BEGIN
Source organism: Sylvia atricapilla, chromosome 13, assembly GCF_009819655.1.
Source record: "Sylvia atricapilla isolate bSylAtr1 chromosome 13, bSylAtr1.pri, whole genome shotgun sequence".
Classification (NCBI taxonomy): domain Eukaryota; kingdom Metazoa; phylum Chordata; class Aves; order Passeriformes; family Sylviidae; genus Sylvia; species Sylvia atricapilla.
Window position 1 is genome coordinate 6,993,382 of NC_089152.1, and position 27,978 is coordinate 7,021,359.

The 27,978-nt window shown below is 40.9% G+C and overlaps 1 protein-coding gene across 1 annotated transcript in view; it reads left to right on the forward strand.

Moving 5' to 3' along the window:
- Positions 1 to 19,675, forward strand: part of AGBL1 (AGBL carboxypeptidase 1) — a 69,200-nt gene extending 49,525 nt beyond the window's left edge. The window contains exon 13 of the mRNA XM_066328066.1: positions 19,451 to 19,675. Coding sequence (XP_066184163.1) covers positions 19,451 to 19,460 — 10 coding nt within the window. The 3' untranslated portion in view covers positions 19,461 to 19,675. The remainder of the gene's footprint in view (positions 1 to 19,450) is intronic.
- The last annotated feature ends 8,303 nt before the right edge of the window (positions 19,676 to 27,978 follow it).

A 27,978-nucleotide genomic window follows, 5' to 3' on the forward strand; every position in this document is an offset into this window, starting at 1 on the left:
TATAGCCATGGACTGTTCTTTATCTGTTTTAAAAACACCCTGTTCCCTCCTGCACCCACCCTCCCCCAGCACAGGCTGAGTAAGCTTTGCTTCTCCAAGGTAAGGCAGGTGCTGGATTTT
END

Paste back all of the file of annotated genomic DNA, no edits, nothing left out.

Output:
Source organism: Sylvia atricapilla, chromosome 13, assembly GCF_009819655.1.
Source record: "Sylvia atricapilla isolate bSylAtr1 chromosome 13, bSylAtr1.pri, whole genome shotgun sequence".
Classification (NCBI taxonomy): domain Eukaryota; kingdom Metazoa; phylum Chordata; class Aves; order Passeriformes; family Sylviidae; genus Sylvia; species Sylvia atricapilla.
Window position 1 is genome coordinate 6,993,382 of NC_089152.1, and position 27,978 is coordinate 7,021,359.

The 27,978-nt window shown below is 40.9% G+C and overlaps 1 protein-coding gene across 1 annotated transcript in view; it reads left to right on the forward strand.

Moving 5' to 3' along the window:
- Positions 1 to 19,675, forward strand: part of AGBL1 (AGBL carboxypeptidase 1) — a 69,200-nt gene extending 49,525 nt beyond the window's left edge. The window contains exon 13 of the mRNA XM_066328066.1: positions 19,451 to 19,675. Coding sequence (XP_066184163.1) covers positions 19,451 to 19,460 — 10 coding nt within the window. The 3' untranslated portion in view covers positions 19,461 to 19,675. The remainder of the gene's footprint in view (positions 1 to 19,450) is intronic.
- The last annotated feature ends 8,303 nt before the right edge of the window (positions 19,676 to 27,978 follow it).

A 27,978-nucleotide genomic window follows, 5' to 3' on the forward strand; every position in this document is an offset into this window, starting at 1 on the left:
TATAGCCATGGACTGTTCTTTATCTGTTTTAAAAACACCCTGTTCCCTCCTGCACCCACCCTCCCCCAGCACAGGCTGAGTAAGCTTTGCTTCTCCAAGGTAAGGCAGGTGCTGGATTTT